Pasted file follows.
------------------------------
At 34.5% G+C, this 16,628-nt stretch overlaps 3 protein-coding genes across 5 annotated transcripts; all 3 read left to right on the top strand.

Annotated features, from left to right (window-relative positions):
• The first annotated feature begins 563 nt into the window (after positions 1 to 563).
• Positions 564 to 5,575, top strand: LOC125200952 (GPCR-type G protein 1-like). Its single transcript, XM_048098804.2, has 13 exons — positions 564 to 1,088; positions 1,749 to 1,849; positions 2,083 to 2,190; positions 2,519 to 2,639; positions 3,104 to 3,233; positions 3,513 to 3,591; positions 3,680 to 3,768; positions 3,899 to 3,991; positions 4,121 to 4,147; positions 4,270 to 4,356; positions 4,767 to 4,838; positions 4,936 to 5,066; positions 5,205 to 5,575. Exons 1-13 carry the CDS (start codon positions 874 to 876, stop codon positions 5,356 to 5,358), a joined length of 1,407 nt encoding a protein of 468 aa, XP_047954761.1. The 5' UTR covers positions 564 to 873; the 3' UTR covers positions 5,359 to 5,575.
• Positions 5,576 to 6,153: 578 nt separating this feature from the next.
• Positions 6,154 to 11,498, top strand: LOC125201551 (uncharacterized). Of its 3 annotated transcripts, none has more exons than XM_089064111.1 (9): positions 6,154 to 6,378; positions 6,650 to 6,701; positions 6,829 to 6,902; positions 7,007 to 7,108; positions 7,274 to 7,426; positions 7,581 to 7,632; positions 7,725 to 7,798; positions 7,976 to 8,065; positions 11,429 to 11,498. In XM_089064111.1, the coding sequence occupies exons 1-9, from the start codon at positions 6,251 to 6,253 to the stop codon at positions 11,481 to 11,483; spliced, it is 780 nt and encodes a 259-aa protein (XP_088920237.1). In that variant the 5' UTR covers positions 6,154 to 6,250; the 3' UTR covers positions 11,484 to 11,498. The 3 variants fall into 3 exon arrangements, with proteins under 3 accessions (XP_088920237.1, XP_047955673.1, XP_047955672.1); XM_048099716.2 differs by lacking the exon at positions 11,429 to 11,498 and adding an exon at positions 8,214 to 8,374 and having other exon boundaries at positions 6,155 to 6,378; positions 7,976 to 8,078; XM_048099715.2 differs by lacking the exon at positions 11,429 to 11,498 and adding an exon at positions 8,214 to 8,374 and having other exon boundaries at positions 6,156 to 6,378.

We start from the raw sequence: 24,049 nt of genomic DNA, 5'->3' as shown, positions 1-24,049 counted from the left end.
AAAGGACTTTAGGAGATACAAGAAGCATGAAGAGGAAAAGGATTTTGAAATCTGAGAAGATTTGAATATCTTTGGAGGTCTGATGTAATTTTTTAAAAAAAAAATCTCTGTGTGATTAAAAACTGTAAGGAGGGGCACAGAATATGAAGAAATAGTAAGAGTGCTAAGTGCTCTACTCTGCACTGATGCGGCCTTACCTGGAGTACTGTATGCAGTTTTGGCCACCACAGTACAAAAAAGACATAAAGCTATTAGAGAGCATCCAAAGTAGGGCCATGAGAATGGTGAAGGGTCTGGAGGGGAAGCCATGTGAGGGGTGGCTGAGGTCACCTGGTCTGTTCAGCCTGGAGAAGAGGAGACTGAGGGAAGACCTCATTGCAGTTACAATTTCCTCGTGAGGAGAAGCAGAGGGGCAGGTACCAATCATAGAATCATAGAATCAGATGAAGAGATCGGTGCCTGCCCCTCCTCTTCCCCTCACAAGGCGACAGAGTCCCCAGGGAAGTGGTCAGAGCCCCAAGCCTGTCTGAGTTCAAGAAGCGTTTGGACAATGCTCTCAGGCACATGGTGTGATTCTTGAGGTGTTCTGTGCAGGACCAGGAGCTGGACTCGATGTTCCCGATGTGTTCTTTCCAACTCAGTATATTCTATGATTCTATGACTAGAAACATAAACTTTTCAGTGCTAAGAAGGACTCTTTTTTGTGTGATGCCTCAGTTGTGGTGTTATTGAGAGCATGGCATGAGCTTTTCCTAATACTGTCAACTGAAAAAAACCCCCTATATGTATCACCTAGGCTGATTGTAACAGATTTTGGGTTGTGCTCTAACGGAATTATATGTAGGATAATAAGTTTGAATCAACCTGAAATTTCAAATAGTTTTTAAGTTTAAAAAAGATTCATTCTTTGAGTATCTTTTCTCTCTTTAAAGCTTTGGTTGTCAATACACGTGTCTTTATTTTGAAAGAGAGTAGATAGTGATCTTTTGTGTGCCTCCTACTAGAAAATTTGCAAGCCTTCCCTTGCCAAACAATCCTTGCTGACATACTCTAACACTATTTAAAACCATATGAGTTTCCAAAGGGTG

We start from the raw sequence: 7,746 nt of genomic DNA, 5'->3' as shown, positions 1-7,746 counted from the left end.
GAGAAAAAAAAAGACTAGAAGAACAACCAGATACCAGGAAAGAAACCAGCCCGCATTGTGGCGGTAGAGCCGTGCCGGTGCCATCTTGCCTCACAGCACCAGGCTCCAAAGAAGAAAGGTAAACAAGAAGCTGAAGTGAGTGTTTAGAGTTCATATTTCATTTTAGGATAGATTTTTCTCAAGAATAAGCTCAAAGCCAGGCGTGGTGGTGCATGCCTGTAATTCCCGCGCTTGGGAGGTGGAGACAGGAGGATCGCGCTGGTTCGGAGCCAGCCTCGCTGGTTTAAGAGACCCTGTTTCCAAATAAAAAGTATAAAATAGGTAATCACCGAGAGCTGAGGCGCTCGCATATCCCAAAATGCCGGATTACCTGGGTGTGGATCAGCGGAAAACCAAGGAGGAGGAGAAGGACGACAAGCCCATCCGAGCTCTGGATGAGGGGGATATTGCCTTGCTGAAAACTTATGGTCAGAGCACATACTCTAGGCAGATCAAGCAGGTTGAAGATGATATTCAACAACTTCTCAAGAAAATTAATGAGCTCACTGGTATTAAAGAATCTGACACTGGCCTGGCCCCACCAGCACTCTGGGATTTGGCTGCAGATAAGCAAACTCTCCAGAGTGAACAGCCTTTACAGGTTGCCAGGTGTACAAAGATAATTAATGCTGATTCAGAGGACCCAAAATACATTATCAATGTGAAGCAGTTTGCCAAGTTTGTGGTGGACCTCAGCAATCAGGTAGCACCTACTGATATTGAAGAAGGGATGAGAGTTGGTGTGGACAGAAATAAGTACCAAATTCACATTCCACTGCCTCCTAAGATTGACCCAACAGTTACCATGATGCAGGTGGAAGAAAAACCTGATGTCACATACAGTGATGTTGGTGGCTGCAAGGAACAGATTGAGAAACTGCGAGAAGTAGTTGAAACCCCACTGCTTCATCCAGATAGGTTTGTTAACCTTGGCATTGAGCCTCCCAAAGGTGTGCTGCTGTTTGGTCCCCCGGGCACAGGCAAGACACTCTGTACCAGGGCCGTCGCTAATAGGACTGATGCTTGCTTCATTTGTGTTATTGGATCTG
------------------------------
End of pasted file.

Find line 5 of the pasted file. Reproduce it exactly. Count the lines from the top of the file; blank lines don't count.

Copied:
• Positions 5,576 to 6,153: 578 nt separating this feature from the next.